New York City High School Deepening Relationships With Germany
There are a total of 450 public high schools in New York City, and the High School for Math, Science, and Engineering (HSMSE) is one of nine „specialized“public high schools, with admittance only by a top score on the rigorous three hour Specialized High School Admittance Test. Every October, 30,000 middle school students take this test in the hopes of earning one of about 4,000 seats at such famous schools as Bronx Science, Stuyvesant, Brooklyn Tech, etc. Last year there were 19,856 applicants who listed HSMSE as a choice on their application, for only 149 available seats. HSMSE is the newest specialized school, founded only in 2002. HSMSE is on the campus of City College, a public university in West Harlem.
This is very much a STEM school and because German is the language of engineering, all students study German, except for those already in advanced Spanish courses. Because of the great diversity of the students at HSMSE, with languages spoken at home including Bengali to Cantonese and many others, studying German language is a great leveler. In fact, sports teams are known to yell communications to each other in German on the field to confuse their opponents.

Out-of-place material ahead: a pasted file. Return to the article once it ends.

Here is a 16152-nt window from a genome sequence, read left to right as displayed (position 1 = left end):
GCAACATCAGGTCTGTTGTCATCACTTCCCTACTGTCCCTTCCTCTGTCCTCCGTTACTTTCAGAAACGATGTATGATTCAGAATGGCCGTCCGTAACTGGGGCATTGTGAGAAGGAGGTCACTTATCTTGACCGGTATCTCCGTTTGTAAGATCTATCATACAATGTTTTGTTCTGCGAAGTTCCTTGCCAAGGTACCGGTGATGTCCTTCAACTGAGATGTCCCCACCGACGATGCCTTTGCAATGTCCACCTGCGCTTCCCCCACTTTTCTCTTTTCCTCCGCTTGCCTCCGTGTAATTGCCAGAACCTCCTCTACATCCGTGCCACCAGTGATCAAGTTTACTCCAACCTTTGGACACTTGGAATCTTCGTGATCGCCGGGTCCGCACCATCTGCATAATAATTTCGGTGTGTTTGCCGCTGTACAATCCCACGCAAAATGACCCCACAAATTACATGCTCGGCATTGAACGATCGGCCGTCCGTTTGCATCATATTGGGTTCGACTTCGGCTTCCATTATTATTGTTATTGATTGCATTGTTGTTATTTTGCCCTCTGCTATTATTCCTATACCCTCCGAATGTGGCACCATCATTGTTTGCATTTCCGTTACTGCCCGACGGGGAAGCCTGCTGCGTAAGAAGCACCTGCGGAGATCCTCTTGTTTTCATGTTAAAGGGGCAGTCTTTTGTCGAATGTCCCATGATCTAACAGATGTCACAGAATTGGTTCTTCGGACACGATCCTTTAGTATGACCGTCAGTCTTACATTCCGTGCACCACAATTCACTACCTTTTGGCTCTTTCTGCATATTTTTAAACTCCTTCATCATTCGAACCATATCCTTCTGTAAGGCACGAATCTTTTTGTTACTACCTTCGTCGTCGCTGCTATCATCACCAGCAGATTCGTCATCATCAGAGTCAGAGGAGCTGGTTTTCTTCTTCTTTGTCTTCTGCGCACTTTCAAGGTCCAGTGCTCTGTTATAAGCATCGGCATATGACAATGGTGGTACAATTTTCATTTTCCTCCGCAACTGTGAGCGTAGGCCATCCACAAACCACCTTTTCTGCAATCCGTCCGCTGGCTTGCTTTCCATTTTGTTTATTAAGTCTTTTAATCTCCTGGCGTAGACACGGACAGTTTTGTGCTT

Because of the unique STEM and German langue program, the teachers, administration, and parents are always working to grow the school’s relationships with German companies, German universities, and the German Government.
On Friday 21 September 2018 the school had the privilege to welcome visitors from Cologne University: Ms. Christiane Biehl, Head of International Office, Dr. Eva Bosbach, Executive Director Cologne University - New York Office; and Professor Dr. Peter Schumacher, Director of the Institute for Genome Stability in Aging and Disease.
Doctor Schumacher gave a fascinating talk: „Why Do We Age and What Can We Do About It?“. This question is as old as humanity, but recently scientists have begun to unravel the biological basis of aging with fascinating results, providing insight into how age related diseases are influenced by life-style choices and medicine. But can aging itself become a therapeutic target?
A lively conversation about what some of the recent key discoveries in biomedical aging research might mean for all of us was directed by Dr. Schumacher and involved students, staff and the visitors. Under discussion with Cologne University is the possibility of German students coming to HSMSE and assist the German Department as student teachers, and HSMSE graduates to study at Cologne University in Germany.
David Gill, Consul-General to New York, and Anna Garrido Vice Consul, visited the school on Wednesday 26 September. Mr. Gill spoke with German students about their studies, their trips to Germany last summer, and their plans for the future, which hopefully include living and working in Germany!
The school and the Consulate are planning to work together to find opportunities for HSMSE students in Germany.